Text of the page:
Alumni Council News
Alumni Council member Paul Kaufman exemplifies the balanced life
O n his application to Kenyon in 1966, Paul Kaufman wrote, "A very valuable lesson that I learn every day is that life has a way of balancing out. Something may not happen the way I want it to, but something else happens that compensates for everything." Such confidence, optimism, and maturity have been valuable assets as he has sought to balance career, family life, and service to his alma mater.
When Kaufman entered the College, it was a small liberal-arts institution for men. When he graduated four years later in 1971, Kenyon was a coeducational college on the road to doubling in size. "I selected Kenyon for its small size and the curriculum rather than because it was a men's school, so I was very happy to welcome women," he says. "It was a much better place, more balanced, after the women arrived--especially on the weekends."
The late 1960s and early 1970s were turbulent times but, as Kaufman recalls, the Social Committee had a substantial budget for entertainers such as Bob Dylan, Richie Havens, and Blood, Sweat, and Tears. "There were two big dance weekends a year, when the fraternities each had a live band," he remembers.
Social life was far from the only thing on Kaufman's mind, however. Balance, remember. A cum laude honors graduate in political science, he knew from his high-school days that a career in law or politics was his goal. "I'm a behind-the-scenes kind of person in politics," he says. "I coordinated [former U.S. Senator] Howard Metzenbaum's first campaign, I've been a precinct committeeman, and now I'm working some for gubernatorial candidate Lee Fisher."
After graduating from law school at Vanderbilt University, Kaufman returned to his hometown of Cleveland, Ohio, where he joined the firm of Weisman, Goldberg, and Weisman (later named Weisman, Goldberg, Weisman, and Kaufman). In 1992, he established his own practice, specializing in civil practice with a focus on plaintiff's tort and negligence litigation.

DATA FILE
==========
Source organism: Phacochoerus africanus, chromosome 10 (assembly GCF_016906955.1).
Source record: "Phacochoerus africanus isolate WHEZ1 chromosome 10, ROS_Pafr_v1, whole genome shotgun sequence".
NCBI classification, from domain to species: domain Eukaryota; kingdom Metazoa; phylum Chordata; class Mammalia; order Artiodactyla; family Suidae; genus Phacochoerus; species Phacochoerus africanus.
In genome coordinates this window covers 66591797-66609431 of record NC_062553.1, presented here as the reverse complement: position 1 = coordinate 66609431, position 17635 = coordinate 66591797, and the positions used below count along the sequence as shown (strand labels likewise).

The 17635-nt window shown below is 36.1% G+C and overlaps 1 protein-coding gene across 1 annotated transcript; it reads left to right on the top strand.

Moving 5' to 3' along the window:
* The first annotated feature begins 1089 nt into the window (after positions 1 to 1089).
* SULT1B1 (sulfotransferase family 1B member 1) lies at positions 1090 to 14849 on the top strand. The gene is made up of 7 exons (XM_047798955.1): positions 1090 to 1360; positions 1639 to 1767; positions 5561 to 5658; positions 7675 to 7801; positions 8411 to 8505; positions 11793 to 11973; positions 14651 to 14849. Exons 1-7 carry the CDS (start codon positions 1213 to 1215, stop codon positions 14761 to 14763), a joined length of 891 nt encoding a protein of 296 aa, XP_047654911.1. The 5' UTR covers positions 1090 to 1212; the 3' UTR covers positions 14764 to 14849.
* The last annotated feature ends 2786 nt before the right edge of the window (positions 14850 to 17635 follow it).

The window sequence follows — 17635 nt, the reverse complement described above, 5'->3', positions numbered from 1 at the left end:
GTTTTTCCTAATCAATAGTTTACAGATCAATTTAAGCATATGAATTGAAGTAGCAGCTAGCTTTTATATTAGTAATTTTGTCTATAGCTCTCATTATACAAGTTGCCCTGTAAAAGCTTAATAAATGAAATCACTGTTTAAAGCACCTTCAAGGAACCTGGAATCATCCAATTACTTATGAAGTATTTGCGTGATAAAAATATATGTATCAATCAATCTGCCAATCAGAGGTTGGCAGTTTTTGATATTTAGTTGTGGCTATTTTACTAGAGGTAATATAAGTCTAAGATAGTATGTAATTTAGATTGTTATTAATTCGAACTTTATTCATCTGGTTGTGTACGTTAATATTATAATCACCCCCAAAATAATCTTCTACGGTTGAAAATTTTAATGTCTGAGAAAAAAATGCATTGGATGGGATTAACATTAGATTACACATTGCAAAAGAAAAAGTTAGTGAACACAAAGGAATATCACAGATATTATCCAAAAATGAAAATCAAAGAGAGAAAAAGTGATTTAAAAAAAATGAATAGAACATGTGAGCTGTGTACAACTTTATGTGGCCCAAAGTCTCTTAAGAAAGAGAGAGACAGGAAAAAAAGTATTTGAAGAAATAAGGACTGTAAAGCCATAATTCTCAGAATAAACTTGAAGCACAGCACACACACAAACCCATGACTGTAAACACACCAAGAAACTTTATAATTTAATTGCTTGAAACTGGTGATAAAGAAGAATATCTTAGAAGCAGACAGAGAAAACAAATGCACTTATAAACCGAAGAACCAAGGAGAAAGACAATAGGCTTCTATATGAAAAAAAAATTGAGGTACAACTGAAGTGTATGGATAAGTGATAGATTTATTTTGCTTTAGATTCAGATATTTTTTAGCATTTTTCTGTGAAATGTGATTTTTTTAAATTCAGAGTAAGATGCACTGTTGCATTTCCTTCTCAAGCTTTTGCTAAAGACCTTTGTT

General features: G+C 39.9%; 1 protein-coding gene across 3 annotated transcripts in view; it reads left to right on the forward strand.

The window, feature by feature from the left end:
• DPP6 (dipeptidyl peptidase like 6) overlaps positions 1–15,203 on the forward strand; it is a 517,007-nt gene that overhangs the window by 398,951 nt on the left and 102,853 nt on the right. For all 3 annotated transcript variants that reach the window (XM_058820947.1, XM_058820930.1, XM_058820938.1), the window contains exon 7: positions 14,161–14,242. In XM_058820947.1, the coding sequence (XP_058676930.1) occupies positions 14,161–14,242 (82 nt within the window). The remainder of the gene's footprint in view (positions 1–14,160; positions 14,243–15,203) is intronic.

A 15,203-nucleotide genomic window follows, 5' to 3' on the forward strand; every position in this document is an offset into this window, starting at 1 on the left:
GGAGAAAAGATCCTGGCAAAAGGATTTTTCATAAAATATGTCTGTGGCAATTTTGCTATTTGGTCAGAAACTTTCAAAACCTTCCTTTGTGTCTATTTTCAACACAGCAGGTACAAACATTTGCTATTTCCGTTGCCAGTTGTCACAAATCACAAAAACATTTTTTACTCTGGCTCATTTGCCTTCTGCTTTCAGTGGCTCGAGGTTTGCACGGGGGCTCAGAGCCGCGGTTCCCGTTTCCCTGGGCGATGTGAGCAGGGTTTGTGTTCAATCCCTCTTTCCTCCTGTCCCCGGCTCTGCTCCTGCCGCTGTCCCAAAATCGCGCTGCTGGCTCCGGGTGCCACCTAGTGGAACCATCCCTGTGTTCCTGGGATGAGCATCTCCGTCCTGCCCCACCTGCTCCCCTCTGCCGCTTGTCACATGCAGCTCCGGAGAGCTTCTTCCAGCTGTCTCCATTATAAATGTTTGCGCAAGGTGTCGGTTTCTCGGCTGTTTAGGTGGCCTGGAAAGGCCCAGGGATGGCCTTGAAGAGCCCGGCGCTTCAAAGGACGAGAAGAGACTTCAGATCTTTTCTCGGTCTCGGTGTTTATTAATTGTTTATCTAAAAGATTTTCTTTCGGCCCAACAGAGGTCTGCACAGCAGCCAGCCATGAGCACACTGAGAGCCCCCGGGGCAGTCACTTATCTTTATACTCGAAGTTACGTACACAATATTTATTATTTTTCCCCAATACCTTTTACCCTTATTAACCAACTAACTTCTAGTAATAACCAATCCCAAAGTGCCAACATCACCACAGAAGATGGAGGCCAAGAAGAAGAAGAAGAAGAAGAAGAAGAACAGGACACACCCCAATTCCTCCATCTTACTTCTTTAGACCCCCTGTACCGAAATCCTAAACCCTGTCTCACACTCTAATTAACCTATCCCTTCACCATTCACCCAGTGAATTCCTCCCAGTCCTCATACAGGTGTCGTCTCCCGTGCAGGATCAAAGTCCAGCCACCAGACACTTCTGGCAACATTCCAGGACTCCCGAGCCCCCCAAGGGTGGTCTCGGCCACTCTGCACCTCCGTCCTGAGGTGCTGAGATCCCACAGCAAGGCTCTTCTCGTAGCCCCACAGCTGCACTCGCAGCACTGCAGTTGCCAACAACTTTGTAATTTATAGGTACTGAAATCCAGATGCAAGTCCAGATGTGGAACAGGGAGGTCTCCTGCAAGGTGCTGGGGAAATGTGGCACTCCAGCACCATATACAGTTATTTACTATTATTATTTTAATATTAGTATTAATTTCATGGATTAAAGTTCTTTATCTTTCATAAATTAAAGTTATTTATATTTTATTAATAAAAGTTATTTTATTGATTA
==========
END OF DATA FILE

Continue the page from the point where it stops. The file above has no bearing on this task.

Kaufman has always retained his interest in and close connection to Kenyon. "I really miss my undergraduate days in Gambier," he says wistfully. The Cleveland Regional Association Steering Committee, the Cleveland Regional Committee for the Campaign for Kenyon, the Kenyon Fund Executive Committee, and his twentieth reunion committee have all profited from his willingness to further the mission of the College. "Serving on the Alumni Council seemed to me to be a natural next step," says Kaufman.
As chair of the group's Communications Committee, he is interested in improving relationships between the regional associations and the Office of Alumni and Parent Relations and Annual Funds and in encouraging graduating seniors to take advantage of the alumni network for career counseling. As an extern sponsor, he is very supportive of expanding the scope and influence of the Career Development Center. Kenyon's current curriculum review process is another focus of the committee.
While his own children, Jennifer and Lindsey (twenty-two) and Allison (twenty), all chose to attend large universities, Kaufman remains committed to the basic ideals of a liberal-arts education. "I've always felt that it's extremely important to help to preserve and promote liberal-arts education, and I think Kenyon represents the very best in that tradition," he says.
"I've tried to apply the fundamental concepts I learned at Kenyon--of well-roundedness and leading a life of contemplation and moderation--to both my work and my personal life," Kaufman adds. "Trying to achieve a proper balance between work, family, and outside activities seems to represent to me one of the major goals of a liberally educated person."
Although Kaufman enjoys many activities outside of work, including tennis, reading, and antique-collecting, a favorite family pastime has been world travel. "When you have teenagers," he laughs, "you have to entice them into family activites they can't refuse." Recently, the family spent the end-of-year holidays in Costa Rica. "We took a small plane to a very remote, thousand-acre preserve in Lapa Rios. Imagine our shock when outside the lodging was a jeep with a Kenyon sticker on it!" The vehicle belonged to the owners of the facility, Karen and John Lewis, parents of Wendy Lewis '96.
Kaufman intends to ease almost imperceptibly into retirement, gradually letting his outside interests play a bigger and bigger role. Volunteering for the College and continuing to support liberal-arts education will be prominent among his activities. He is, as always, optimistic. "I think college-age people have more of a concept of a balanced life than either they will admit or we will give them credit for," he says. "I think any young people who come to Kenyon and stay will balance their lives."
Alumni Council calls for nominations
T he Alumni Council invites you to suggest one or more candidates for election to the Council for a three-year term or to the Board of Trustees for a four-year term commencing in 1999. You may nominate a friend, a classmate, or yourself.
Please send the nomination and supporting information to Lisa Dowd Schott '80, director of alumni and parent relations and annual funds, College Relations Center, Kenyon College, Gambier, Ohio 43022-9623, by August 28, 1998. If you nominated someone last year, the name will automatically be reconsidered.
All suggestions receive careful consideration by the Alumni Council. Alumni Council and alumni trustee positions are an important part of Kenyon alumni activity.
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